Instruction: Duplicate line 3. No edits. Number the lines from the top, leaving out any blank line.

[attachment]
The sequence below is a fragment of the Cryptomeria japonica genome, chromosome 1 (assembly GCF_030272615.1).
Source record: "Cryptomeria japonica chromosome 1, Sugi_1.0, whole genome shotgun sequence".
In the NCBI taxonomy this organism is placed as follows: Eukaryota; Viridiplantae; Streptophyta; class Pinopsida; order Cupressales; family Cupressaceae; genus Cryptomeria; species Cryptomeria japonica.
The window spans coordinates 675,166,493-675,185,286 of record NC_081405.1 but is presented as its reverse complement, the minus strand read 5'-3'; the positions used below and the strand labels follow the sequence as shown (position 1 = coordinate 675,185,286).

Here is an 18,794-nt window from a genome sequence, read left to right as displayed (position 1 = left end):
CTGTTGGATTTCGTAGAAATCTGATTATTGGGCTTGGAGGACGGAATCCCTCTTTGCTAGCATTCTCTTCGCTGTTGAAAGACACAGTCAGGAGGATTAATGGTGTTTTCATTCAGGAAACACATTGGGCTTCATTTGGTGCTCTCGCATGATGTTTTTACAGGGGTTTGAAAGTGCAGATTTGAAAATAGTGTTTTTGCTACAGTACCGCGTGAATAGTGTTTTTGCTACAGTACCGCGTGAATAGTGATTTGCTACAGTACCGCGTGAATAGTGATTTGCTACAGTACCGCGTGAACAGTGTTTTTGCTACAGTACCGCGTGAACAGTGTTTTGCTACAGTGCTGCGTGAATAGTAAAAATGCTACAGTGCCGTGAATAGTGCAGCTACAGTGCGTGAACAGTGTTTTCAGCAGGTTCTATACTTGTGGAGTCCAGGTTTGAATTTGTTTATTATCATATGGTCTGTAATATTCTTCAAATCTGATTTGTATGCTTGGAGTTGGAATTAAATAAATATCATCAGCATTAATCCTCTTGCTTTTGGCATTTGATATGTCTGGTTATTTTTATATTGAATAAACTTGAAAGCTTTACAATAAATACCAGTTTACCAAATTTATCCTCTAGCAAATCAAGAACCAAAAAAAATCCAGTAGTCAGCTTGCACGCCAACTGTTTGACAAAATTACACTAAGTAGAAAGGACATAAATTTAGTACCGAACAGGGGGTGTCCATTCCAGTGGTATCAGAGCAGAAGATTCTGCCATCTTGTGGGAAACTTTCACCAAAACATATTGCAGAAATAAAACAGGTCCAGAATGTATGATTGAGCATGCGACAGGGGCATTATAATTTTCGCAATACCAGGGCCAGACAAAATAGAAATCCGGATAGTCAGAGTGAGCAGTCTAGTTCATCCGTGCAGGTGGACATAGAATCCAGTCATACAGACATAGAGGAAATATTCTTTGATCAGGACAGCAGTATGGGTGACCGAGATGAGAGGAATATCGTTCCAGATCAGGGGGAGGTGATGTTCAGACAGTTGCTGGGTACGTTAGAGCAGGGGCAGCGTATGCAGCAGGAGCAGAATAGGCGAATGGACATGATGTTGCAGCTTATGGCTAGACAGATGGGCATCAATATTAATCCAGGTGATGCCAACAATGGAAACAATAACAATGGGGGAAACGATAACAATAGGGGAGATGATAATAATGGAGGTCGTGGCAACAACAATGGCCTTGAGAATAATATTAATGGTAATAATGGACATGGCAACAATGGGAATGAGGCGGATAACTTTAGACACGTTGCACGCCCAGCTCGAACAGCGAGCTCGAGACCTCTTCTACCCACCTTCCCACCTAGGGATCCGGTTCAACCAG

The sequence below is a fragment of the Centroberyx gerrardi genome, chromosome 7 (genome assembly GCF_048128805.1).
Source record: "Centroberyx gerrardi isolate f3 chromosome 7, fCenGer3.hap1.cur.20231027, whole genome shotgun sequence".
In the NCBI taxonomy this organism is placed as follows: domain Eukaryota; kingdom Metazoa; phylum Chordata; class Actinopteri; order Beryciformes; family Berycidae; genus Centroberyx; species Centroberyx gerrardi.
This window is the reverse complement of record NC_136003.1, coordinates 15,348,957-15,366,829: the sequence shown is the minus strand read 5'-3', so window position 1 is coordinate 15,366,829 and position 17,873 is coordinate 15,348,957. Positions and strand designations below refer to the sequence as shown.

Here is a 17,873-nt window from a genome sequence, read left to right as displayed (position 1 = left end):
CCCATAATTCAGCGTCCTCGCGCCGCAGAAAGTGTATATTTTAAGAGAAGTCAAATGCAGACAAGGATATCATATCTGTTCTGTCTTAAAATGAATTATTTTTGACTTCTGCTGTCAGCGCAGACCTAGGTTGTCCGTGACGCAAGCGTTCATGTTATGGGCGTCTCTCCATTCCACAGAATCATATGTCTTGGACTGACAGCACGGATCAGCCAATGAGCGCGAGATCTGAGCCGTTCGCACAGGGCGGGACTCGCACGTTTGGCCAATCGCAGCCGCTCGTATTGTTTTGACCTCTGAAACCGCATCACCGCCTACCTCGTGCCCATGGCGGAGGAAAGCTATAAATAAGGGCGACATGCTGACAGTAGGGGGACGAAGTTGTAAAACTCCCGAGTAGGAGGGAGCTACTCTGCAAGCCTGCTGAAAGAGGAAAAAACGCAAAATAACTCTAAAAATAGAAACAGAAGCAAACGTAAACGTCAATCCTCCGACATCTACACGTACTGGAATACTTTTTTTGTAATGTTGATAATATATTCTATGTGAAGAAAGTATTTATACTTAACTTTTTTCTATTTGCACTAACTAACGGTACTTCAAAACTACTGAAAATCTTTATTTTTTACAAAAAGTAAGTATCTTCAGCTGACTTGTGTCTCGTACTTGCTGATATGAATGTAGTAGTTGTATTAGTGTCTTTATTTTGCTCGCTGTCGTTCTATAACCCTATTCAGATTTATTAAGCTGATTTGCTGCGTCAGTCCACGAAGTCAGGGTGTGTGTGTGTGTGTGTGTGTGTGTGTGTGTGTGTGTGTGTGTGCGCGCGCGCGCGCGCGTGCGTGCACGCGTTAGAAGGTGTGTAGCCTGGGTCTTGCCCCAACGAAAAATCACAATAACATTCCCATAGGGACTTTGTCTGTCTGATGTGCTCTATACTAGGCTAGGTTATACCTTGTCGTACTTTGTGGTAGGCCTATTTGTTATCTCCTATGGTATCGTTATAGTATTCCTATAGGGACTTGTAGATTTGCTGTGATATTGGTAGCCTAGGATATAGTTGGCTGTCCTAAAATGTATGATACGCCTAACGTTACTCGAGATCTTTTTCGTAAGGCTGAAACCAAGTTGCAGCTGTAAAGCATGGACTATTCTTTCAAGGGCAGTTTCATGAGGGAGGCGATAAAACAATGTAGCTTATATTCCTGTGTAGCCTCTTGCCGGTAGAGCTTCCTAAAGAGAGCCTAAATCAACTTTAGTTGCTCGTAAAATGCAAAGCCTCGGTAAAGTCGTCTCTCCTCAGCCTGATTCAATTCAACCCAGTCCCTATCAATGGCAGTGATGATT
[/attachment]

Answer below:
In the NCBI taxonomy this organism is placed as follows: Eukaryota; Viridiplantae; Streptophyta; class Pinopsida; order Cupressales; family Cupressaceae; genus Cryptomeria; species Cryptomeria japonica.